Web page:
Over the past few years, several unique tests have emerged that can help diagnose concussions accurately and reliably. Each test has its strengths and weaknesses, but these tests have made it easier for medical professionals to quickly assess injured athletes, service members, and other injured individuals in any environment.
A team of researchers believes they have improved on these tests even further by combining them, into a state-of-the-art set of goggles that can diagnose concussions with almost 90% accuracy.
The scientists from the University of Miami Miller School of Medicine have developed the I-Portal Neuro Otologic Test, which uses head-mounted goggles to gauge eye movement through small mounted video cameras feeding data to special software that diagnose concussions accurately 89% of the time.
According to new research on these goggles published in PLOS-One, the system is able to detect subtle differences in eye movements between those who have recently been diagnosed with a concussion and those with no history of brain injury.
“This is the first paper demonstrating an objective method of diagnosing mTBI that relies on physiologic parameters,” said study author Dr. Michael Hoffer, a professor of otolaryngology at the University of Miami Miller School of Medicine, in a statement. “This work opens the door for site of injury testing and access to physiologic tests for athletes of all ages.”
The researchers say three tests conducted by the stem are particularly useful for determining if a person has recently had a brain injury. One test assesses a person’s ability to generate anti-saccades, which can be used to measure executive function. In this test, participants stare at a dot until another pops up off to the side.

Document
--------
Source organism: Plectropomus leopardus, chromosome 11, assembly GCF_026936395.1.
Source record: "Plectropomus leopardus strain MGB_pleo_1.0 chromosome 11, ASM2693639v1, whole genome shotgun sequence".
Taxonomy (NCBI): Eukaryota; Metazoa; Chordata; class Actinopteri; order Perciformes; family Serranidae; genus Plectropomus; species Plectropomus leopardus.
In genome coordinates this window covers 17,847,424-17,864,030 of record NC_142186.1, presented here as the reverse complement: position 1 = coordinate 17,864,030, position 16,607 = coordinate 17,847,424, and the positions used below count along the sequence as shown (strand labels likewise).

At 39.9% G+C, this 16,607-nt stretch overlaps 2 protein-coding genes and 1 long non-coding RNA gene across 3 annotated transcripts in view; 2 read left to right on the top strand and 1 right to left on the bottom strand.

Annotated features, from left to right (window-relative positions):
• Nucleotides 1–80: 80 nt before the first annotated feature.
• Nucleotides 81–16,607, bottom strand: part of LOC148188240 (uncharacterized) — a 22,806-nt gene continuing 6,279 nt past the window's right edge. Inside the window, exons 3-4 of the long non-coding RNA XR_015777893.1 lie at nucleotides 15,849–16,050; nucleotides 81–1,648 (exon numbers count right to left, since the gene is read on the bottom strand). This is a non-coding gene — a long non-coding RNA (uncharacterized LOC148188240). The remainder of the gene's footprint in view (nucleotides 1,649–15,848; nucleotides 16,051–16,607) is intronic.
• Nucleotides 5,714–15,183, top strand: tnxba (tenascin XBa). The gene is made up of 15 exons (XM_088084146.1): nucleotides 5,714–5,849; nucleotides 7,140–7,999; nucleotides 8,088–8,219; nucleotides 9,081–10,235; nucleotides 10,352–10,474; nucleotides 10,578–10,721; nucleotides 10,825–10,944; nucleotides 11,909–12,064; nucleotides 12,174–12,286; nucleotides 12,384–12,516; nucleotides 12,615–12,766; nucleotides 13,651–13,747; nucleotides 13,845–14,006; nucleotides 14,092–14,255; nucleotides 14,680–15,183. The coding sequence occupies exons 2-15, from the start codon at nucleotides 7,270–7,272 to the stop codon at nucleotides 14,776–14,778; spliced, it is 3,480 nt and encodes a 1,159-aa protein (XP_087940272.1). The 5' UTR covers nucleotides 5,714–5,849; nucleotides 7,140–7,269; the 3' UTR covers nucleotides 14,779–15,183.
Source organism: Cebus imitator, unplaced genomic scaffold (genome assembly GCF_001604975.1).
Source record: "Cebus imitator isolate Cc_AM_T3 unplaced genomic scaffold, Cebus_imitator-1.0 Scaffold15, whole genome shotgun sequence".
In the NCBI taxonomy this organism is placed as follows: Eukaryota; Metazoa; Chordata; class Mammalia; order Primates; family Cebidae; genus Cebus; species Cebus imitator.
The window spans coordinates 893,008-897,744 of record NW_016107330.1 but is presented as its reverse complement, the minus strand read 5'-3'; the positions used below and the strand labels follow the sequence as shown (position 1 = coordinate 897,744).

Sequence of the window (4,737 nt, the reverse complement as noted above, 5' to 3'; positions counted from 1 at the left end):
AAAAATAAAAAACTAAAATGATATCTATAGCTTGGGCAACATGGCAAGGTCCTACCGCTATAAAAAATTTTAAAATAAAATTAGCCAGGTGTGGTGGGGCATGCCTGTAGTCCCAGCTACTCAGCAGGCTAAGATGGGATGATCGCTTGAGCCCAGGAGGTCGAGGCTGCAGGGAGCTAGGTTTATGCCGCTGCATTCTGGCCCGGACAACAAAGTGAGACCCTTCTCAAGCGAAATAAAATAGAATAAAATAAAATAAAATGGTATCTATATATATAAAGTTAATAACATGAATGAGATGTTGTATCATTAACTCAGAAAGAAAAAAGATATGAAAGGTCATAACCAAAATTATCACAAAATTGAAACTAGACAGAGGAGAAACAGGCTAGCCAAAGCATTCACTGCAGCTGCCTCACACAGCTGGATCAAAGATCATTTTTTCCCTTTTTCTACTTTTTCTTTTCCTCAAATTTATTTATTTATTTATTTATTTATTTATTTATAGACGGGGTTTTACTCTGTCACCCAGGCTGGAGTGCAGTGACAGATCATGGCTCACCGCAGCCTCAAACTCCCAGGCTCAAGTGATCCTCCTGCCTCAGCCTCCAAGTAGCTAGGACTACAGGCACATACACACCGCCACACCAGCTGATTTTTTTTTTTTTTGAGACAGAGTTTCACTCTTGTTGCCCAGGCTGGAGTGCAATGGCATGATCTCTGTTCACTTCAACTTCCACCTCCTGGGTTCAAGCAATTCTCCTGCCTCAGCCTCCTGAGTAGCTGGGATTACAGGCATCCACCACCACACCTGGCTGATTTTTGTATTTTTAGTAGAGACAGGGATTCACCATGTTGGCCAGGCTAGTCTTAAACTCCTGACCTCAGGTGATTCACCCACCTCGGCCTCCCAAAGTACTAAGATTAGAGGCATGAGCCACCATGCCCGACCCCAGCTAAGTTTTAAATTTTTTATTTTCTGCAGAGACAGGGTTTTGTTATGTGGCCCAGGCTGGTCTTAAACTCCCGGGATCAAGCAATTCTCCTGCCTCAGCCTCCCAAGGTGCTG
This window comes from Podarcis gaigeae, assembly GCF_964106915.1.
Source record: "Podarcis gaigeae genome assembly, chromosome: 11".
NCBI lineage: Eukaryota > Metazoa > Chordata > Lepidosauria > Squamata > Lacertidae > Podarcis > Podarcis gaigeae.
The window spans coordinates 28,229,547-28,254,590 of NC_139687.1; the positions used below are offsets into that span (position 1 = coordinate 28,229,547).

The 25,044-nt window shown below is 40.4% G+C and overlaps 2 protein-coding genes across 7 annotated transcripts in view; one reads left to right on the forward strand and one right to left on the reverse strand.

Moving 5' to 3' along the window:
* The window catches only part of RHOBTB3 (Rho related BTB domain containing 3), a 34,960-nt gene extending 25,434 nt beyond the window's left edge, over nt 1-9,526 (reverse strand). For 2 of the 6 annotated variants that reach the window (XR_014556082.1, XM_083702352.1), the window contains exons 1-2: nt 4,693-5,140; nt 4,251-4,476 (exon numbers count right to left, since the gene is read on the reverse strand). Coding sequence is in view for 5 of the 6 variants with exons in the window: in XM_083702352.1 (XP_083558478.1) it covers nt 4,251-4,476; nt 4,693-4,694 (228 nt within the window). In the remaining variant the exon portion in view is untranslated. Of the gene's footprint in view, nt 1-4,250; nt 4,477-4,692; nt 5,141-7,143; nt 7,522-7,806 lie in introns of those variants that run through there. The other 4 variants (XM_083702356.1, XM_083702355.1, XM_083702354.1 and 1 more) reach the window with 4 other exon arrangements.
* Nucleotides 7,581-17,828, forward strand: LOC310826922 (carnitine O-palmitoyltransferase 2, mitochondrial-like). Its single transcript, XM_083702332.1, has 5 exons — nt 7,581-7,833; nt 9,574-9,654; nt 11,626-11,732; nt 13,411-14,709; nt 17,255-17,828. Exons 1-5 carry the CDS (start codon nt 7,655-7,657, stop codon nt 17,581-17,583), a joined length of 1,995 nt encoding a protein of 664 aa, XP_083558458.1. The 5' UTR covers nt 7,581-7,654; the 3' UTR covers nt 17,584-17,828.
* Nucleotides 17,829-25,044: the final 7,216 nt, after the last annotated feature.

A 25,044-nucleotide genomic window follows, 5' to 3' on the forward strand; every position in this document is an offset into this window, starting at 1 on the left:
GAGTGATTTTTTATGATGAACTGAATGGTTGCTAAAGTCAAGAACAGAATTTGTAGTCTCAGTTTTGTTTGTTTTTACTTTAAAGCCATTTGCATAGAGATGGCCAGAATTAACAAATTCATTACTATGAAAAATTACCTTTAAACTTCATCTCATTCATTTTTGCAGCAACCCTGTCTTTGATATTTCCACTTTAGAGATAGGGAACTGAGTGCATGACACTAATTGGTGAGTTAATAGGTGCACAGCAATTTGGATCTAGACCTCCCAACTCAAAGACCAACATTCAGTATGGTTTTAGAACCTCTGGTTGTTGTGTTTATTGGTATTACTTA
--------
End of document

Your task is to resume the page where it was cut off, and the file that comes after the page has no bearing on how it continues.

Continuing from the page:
The natural response is to want to quickly look at the new dot, but participants are told to look away from the new dot. Healthy participants are able to do this without much strain or confusion, but the harder it is to complete this task, the more likely a person is to have injury to the frontal cortex.
In isolation, these tests are able to detect some brain injuries, while missing others that affect different areas of the brain. The researchers say they only become reliable and objective tests for concussions when combined.
Unlike most concussion tests, this model doesn’t require baseline testing to establish an individual’s cognitive functioning before a brain injury. That makes this test particularly unique as it allows professionals to diagnose a concussion without having pre-existing data on their health.
“It is not inconceivable that in the near future you will see the I-Portal goggle used on every sideline in America,” Hoffer said in the release. “With accurate and timely diagnosis, which is possible through this technology, patients could receive better treatment faster. It’s one of many developments that are needed to begin to curb the concussion epidemic.”
Like all concussion assessment systems, the new goggles will have to undergo rigorous testing to confirm their effectiveness. Still, these early results suggest the combined force of the tests held within the new system could be an extraordinary tool for guaranteeing brain injuries are diagnosed before more severe damage occurs.